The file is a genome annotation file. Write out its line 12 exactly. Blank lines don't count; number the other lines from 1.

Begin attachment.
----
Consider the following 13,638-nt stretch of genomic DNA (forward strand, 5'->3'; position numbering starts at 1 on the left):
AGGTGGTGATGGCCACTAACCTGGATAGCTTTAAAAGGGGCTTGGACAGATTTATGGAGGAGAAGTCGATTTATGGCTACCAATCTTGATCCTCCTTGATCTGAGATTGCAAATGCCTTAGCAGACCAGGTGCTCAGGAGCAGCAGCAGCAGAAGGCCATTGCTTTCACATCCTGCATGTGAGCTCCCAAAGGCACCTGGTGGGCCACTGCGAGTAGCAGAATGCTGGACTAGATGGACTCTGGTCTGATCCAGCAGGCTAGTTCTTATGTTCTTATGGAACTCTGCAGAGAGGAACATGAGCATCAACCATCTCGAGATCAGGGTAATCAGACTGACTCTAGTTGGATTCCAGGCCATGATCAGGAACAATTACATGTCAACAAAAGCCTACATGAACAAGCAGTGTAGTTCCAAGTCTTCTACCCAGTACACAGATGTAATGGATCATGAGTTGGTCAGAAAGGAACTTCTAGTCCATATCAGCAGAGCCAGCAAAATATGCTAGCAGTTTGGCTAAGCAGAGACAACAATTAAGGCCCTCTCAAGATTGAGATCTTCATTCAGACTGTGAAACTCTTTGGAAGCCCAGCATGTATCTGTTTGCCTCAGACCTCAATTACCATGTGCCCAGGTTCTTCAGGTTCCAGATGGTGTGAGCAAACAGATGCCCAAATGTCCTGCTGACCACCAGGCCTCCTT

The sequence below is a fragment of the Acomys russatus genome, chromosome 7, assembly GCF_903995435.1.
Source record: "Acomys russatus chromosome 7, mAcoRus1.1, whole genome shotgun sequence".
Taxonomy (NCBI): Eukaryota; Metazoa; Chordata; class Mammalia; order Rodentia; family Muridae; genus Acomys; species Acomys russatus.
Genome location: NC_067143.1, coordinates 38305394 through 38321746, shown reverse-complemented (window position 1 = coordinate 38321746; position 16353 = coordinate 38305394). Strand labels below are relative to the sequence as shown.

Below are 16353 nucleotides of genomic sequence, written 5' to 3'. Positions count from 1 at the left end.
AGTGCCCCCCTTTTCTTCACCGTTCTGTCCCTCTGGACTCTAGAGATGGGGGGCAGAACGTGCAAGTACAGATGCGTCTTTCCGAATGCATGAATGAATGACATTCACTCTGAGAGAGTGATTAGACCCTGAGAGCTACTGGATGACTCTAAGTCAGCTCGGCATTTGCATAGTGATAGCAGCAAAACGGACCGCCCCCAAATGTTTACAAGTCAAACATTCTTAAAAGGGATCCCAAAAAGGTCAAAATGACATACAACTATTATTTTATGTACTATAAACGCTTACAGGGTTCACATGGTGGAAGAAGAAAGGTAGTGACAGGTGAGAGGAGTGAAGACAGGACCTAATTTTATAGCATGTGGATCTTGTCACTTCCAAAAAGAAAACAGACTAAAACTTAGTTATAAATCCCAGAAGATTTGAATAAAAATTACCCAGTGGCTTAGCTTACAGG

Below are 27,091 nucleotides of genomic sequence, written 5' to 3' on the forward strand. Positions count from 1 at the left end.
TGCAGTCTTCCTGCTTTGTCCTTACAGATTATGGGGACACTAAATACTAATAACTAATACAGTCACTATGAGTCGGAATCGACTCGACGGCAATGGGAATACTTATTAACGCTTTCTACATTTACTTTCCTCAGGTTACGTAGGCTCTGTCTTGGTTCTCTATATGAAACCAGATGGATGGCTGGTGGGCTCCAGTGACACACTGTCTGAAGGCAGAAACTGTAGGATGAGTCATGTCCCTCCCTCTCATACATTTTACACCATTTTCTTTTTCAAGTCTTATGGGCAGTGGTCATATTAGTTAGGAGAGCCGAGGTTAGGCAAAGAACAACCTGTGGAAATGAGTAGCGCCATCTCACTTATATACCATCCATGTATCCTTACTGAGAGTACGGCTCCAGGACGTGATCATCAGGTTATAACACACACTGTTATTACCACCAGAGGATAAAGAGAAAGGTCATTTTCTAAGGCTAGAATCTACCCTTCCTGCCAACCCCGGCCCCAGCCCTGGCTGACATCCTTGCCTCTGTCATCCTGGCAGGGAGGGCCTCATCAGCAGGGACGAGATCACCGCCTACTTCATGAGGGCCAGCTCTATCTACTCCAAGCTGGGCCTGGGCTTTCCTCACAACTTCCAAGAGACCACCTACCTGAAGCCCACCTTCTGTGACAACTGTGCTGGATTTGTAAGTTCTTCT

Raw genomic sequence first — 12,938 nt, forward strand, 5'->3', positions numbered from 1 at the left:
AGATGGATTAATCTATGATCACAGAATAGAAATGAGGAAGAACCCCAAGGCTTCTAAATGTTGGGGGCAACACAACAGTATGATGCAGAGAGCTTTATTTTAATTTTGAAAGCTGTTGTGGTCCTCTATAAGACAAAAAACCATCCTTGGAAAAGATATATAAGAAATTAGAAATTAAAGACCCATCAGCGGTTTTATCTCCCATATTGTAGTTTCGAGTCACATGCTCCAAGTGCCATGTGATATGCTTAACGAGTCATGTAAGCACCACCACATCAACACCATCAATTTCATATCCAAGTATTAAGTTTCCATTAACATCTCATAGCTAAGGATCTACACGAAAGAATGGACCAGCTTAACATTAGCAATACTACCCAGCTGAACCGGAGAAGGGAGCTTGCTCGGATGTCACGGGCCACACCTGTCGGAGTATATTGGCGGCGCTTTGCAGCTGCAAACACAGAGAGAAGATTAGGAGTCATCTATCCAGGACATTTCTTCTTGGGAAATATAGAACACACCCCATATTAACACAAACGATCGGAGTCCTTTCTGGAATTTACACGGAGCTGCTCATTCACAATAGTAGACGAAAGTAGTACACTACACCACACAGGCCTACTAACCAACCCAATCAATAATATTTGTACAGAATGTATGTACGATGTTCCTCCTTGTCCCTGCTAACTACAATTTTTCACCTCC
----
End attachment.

AGATGGATTAATCTATGATCACAGAATAGAAATGAGGAAGAACCCCAAGGCTTCTAAATGTTGGGGGCAACACAACAGTATGATGCAGAGAGCTTTATTTTAATTTTGAAAGCTGTTGTGGTCCTCTATAAGACAAAAAACCATCCTTGGAAAAGATATATAAGAAATTAGAAATTAAAGACCCATCAGCGGTTTTATCTCCCATATTGTAGTTTCGAGTCACATGCTCCAAGTGCCATGTGATATGCTTAACGAGTCATGTAAGCACCACCACATCAACACCATCAATTTCATATCCAAGTATTAAGTTTCCATTAACATCTCATAGCTAAGGATCTACACGAAAGAATGGACCAGCTTAACATTAGCAATACTACCCAGCTGAACCGGAGAAGGGAGCTTGCTCGGATGTCACGGGCCACACCTGTCGGAGTATATTGGCGGCGCTTTGCAGCTGCAAACACAGAGAGAAGATTAGGAGTCATCTATCCAGGACATTTCTTCTTGGGAAATATAGAACACACCCCATATTAACACAAACGATCGGAGTCCTTTCTGGAATTTACACGGAGCTGCTCATTCACAATAGTAGACGAAAGTAGTACACTACACCACACAGGCCTACTAACCAACCCAATCAATAATATTTGTACAGAATGTATGTACGATGTTCCTCCTTGTCCCTGCTAACTACAATTTTTCACCTCC